However by placing long lens cameras outside of prison grounds, police were able to secretly capture pictures of suffragettes whilst out on exercise, with many of these images used to create wanted posters and to warn local areas of known suffragettes.
In some cases, guards would strong arm suffragettes into the correct position, so the cameras would be able to capture a clear face for the picture.
Notably, Evelyn Manesta, was pulled into a headlock to keep her in place for her picture. Interestingly, the arm pushing down onto Evelyn’s throat and restraining her, was handily edited out for her wanted poster, instead replaced with a scarf.
5 . Your life is gone
Becoming a suffragette was not a decision to be made lightly; it could change your entire life and not for the better! It was a cause worth fighting for, but the price to fight was BIG.
Families would disown daughters who joined the WSPU; inheritances were cut, engagements were called off, marriages broke down.
Often the abuse received by suffragettes who went to prison, was matched by the reception they got after being released.
Many working class suffragettes lost their jobs, leaving them penniless. This meant that many women would attempt to go to prison under false identities, in a desperate bid to both be able to fight and be able to eat when they got out on the other side.
Then of course there were the mothers, forced to leave their children behind to go to prison. Heart-breaking enough, but these women not only missed their children when they were in jail, they risked losing them all together! Branded as unfit mothers, due to their activism.
For a strong example of this look no further than Suffragette, Helen Archdale, who narrowly escaped losing her two sons, after foiling her Mother in Laws attempt to kidnap the boys, in a big to rid them of their ‘pernicious mama’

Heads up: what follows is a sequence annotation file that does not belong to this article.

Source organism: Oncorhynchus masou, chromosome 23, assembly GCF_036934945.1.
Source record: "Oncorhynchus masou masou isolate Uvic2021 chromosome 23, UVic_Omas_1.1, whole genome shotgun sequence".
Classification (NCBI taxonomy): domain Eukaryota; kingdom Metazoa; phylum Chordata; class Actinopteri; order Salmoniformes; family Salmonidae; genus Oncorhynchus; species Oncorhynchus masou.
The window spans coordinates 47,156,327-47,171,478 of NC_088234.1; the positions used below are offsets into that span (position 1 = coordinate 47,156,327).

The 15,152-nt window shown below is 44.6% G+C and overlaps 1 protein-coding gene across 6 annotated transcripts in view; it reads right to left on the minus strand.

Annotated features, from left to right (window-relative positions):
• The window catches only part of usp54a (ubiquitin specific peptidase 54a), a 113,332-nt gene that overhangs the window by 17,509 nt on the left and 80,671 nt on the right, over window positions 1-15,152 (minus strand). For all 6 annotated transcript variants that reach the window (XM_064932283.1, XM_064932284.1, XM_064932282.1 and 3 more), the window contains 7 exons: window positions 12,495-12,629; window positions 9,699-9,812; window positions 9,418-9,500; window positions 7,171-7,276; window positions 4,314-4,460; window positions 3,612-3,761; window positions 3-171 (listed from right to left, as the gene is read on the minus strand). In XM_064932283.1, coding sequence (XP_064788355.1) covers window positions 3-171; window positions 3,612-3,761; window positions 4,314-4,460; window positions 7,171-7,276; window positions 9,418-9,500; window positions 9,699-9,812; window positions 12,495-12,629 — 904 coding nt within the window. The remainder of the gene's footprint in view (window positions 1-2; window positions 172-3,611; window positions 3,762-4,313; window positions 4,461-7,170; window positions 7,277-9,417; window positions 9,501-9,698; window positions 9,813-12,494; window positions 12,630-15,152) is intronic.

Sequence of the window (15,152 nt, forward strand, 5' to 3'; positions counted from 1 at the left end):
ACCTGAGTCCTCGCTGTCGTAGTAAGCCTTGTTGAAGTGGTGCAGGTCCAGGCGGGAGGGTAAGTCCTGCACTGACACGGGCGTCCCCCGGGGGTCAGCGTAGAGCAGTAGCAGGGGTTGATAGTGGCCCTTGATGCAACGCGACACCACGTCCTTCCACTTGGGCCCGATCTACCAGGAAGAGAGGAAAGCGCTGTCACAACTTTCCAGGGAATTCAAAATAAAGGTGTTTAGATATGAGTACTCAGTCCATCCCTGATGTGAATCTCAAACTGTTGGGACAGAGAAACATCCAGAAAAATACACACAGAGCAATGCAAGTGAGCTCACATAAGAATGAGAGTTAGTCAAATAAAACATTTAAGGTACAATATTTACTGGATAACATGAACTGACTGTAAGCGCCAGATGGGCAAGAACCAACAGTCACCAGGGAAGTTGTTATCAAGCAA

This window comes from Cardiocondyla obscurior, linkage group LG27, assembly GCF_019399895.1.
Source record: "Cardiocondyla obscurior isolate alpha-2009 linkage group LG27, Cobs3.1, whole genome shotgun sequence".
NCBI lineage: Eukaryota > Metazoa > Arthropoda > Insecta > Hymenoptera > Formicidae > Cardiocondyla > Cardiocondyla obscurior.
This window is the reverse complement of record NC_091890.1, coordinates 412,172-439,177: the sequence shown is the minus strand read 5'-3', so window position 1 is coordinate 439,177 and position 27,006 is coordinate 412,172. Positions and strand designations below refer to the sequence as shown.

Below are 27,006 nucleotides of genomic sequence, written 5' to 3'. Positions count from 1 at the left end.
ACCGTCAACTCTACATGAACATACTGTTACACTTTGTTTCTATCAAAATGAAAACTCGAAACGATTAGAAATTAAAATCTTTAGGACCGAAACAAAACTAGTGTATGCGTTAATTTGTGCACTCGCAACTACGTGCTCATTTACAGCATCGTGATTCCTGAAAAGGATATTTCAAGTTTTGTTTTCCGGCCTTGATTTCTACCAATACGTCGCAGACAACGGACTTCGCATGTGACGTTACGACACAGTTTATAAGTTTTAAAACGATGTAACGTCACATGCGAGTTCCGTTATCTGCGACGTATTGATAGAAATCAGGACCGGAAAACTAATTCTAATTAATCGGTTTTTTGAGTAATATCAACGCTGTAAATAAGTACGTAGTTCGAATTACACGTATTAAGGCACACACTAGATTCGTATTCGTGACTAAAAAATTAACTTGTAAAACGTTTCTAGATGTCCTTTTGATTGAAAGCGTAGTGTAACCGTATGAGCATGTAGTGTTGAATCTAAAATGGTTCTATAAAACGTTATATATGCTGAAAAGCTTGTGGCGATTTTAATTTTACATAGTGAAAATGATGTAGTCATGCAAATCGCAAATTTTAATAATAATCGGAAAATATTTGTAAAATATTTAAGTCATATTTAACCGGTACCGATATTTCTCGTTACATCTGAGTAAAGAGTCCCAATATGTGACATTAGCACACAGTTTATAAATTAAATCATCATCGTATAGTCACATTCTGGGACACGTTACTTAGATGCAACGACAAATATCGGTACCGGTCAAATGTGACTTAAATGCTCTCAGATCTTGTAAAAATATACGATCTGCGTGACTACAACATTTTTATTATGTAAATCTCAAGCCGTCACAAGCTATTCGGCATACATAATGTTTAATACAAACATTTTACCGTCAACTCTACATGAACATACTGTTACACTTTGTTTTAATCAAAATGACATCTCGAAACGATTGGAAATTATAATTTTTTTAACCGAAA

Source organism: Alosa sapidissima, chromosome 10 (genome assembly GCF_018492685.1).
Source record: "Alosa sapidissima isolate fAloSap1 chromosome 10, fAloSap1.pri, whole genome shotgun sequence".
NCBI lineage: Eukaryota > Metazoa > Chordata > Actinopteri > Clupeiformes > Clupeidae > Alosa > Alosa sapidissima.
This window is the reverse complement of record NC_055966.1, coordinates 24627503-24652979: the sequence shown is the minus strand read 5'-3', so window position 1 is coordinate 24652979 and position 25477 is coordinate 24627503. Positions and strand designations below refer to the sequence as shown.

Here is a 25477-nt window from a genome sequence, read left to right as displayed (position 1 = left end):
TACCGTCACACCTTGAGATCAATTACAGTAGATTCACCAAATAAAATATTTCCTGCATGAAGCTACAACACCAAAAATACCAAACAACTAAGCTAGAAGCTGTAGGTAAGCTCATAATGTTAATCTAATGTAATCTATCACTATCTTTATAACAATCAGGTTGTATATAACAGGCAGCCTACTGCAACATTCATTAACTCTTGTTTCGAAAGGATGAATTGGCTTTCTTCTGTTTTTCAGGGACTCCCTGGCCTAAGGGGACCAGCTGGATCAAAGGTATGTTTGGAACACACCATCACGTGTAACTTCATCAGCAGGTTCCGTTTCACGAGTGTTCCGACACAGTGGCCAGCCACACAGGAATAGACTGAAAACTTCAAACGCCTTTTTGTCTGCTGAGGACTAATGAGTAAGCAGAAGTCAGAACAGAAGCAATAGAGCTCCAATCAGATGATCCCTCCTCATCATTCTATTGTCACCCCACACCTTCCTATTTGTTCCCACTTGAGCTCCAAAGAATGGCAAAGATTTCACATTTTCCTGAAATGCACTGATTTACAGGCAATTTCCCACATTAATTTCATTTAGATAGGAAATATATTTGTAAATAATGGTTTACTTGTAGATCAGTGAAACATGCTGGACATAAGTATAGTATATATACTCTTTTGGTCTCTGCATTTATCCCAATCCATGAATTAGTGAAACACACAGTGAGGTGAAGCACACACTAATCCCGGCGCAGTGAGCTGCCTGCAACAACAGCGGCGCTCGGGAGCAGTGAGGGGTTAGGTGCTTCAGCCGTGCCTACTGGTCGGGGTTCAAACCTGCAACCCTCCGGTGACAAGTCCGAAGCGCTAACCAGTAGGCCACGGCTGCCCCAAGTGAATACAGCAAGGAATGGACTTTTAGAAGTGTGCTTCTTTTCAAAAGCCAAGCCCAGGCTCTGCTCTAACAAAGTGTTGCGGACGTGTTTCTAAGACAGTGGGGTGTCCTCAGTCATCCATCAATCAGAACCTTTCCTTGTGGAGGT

It’s important that we remember just how much the women of the WSPU gave up, in their bid to fight for women’s equality. That they not only were brave enough to take on the fight, but did so knowing they were walking into countless dangers, opening themselves up to trauma and were at risk of losing everything.
This was interesting, where can I find out more?
Well there are way to many books to choose from! BUT if you are just starting to read up on the suffragettes, I’d suggest:
Rise Up Women, the remarkable lives of the suffragettes, by Dr Diane Atkinson, this book gives a great overview of the movement, along with individual suffragettes.
The Suffragette Movement – An Intimate Account Of Persons And Ideals, by Sylvia Pankhurst, an incredible personal account of what it was actually like being part of the WSPU. Unparalleled insight, this is a must read!
Sally Heathcote: Suffragette, by Mary M Talbot, Kate Charlesworth and Bryan Talbot.Sally Heathcote: Suffragette, by Mary M Talbot, Kate Charlesworth and Bryan Talbot. The suffragette movement told as a first person graphic novel. Do I need to say more?